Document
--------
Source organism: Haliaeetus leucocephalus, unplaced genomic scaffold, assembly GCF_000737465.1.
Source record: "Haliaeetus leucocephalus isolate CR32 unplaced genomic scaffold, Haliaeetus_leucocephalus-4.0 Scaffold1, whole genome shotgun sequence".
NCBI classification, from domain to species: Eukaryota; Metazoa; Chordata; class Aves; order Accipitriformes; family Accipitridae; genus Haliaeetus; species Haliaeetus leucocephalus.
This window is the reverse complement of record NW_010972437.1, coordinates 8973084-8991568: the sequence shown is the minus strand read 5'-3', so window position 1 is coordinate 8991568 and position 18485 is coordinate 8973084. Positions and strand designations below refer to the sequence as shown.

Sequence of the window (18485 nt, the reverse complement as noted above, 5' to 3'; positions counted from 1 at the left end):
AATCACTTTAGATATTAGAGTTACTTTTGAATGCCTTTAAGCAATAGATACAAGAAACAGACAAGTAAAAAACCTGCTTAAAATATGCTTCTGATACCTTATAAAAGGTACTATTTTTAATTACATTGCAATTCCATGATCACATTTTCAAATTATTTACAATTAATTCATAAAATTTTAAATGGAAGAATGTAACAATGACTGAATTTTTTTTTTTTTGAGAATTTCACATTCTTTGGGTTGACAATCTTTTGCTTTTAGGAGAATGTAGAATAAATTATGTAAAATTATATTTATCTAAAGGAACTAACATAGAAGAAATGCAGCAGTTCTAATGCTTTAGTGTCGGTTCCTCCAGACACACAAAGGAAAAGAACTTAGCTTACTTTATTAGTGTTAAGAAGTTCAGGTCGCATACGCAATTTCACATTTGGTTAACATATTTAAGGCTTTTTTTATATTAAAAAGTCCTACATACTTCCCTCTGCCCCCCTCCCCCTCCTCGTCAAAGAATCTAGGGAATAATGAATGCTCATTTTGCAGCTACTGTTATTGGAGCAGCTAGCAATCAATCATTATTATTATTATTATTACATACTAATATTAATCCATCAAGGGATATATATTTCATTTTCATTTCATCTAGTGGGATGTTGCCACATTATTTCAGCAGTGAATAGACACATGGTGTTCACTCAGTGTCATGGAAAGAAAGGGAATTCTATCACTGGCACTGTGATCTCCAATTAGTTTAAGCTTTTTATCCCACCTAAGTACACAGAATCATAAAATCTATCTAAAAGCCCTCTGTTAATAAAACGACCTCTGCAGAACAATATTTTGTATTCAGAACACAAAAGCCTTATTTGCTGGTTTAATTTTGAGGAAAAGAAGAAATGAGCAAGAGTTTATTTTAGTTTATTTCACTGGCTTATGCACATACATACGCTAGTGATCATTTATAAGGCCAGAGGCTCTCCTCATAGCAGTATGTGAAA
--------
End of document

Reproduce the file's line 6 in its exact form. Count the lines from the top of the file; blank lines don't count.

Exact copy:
AATCACTTTAGATATTAGAGTTACTTTTGAATGCCTTTAAGCAATAGATACAAGAAACAGACAAGTAAAAAACCTGCTTAAAATATGCTTCTGATACCTTATAAAAGGTACTATTTTTAATTACATTGCAATTCCATGATCACATTTTCAAATTATTTACAATTAATTCATAAAATTTTAAATGGAAGAATGTAACAATGACTGAATTTTTTTTTTTTTGAGAATTTCACATTCTTTGGGTTGACAATCTTTTGCTTTTAGGAGAATGTAGAATAAATTATGTAAAATTATATTTATCTAAAGGAACTAACATAGAAGAAATGCAGCAGTTCTAATGCTTTAGTGTCGGTTCCTCCAGACACACAAAGGAAAAGAACTTAGCTTACTTTATTAGTGTTAAGAAGTTCAGGTCGCATACGCAATTTCACATTTGGTTAACATATTTAAGGCTTTTTTTATATTAAAAAGTCCTACATACTTCCCTCTGCCCCCCTCCCCCTCCTCGTCAAAGAATCTAGGGAATAATGAATGCTCATTTTGCAGCTACTGTTATTGGAGCAGCTAGCAATCAATCATTATTATTATTATTATTACATACTAATATTAATCCATCAAGGGATATATATTTCATTTTCATTTCATCTAGTGGGATGTTGCCACATTATTTCAGCAGTGAATAGACACATGGTGTTCACTCAGTGTCATGGAAAGAAAGGGAATTCTATCACTGGCACTGTGATCTCCAATTAGTTTAAGCTTTTTATCCCACCTAAGTACACAGAATCATAAAATCTATCTAAAAGCCCTCTGTTAATAAAACGACCTCTGCAGAACAATATTTTGTATTCAGAACACAAAAGCCTTATTTGCTGGTTTAATTTTGAGGAAAAGAAGAAATGAGCAAGAGTTTATTTTAGTTTATTTCACTGGCTTATGCACATACATACGCTAGTGATCATTTATAAGGCCAGAGGCTCTCCTCATAGCAGTATGTGAAA